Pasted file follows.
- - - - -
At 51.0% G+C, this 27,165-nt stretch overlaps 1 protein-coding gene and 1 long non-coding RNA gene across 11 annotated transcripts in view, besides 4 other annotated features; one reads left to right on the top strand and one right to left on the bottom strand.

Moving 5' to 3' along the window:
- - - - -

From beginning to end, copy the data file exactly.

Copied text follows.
At 51.0% G+C, this 27,165-nt stretch overlaps 1 protein-coding gene and 1 long non-coding RNA gene across 11 annotated transcripts in view, besides 4 other annotated features; one reads left to right on the top strand and one right to left on the bottom strand.

Moving 5' to 3' along the window: